The recent Brexit developments plunge UK politics into crisis. While there’s a clear majority against the government’s plans, there’s no evident majority in favor of a specific alternative.
President Trump’s vow to “devastate” the Turkish economy if Ankara attacks Kurdish forces in Syria marks another troubling development in the souring U.S.-Turkey relationship.
If Europe does not want to lose its current seat at the table of global rule-making, it has to rediscover the other, bigger end of the Eurasian landmass behind the Ural Mountains.
EU-NATO maritime cooperation in the Mediterranean has by and large been successful at the tactical level. However, operational achievements did not produce strategic effects.
Something is eating away at the fabric of British politics. Brexit has much to do with it, but the consequences could be with us long after the current crisis is resolved, one way or another.
Abkhazia, Transdniestria, and northern Cyprus exist on maps but are not full nation states. Life goes on, but it is all a little more complicated than elsewhere in the world.
Rather than take Iran’s professed reorientation to the East as a fact, the EU needs to appreciate the underlying dynamics (which still put it in a preferred position) and live up to its original commitments.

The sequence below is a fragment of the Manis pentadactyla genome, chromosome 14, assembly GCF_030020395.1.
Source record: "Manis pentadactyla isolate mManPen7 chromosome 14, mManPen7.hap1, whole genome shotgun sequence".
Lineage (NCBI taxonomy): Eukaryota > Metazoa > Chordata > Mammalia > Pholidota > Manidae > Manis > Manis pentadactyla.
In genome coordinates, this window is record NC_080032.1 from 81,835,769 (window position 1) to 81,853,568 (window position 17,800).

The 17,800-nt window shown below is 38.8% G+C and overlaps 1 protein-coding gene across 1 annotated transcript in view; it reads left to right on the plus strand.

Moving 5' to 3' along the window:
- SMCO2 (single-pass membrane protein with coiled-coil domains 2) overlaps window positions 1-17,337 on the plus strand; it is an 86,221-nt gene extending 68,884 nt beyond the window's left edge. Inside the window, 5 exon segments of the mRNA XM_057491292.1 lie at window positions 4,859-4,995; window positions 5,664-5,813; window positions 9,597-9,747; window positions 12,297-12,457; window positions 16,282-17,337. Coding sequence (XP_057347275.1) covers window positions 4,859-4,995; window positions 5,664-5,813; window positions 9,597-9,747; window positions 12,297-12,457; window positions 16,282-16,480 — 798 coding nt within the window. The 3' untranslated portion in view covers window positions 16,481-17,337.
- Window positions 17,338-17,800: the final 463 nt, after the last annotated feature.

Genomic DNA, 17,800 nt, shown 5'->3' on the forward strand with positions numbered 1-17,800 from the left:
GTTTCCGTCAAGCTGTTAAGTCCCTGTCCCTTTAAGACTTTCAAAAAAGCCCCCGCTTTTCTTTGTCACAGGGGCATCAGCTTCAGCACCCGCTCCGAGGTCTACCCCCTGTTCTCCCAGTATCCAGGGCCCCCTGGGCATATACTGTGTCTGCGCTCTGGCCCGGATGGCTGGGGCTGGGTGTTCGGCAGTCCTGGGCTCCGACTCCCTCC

NATO countries have been relegated to fretting and hedging their bets as long as Trump stays in the Oval Office.
Following Washington’s withdrawal from the Iran nuclear deal and the reimposition of U.S. sanctions, the prospects for EU economic relations with Tehran turned from promising to imperilled.
The next EP elections will likely end big party dominance and create genuine democratic space. But, ultimately, the functioning of the EU hinges on the success of the populist radical right.
The United Kingdom looks certain to remain in the EU at least into the summer of 2019—and, very possibly, indefinitely.
The Assad regime’s ascendancy has pushed the EU and European governments onto the back foot. Europe needs to rethink its foreign policy priorities—and fast.
Merkel should bury Nord Stream 2 and speed up renewable energy. That could be one of the Chancellor’s signature legacies: breaking Russia’s energy grip on Germany and on Europe.
To solve the challenges of the twenty-first century, people must be involved in shaping the policies that affect their lives. Europe could and should become a leader in promoting and realizing this change.
Abkhazia, Transdniestria, and northern Cyprus, three unrecognized statelets in Europe that arose during conflicts in the twentieth century, have endured for decades. Despite many problems, they are self-governing and stable, and they show no signs of collapsing.
This new edition of The Caucasus is a thorough update of an essential guide that has in-troduced thousands of readers to a complex region.
While the EU is absolutely right to be taking steps to limit the power of the tech giants, it is remiss in neglecting the benefits of digital democracy.
A naval skirmish between Russia and Ukraine in the Sea of Azov further strains an already strung-out relationship. Ultimately, Moscow cannot afford to escalate the tensions—neither can Kyiv.
The European Parliament recently approved a law that will create a process for future foreign investments in Europe.
Portugal has found a way to grant China a fast-track lane toward Europe with a little shiny gold, as it now occupies a central role in China’s European geoeconomic strategy.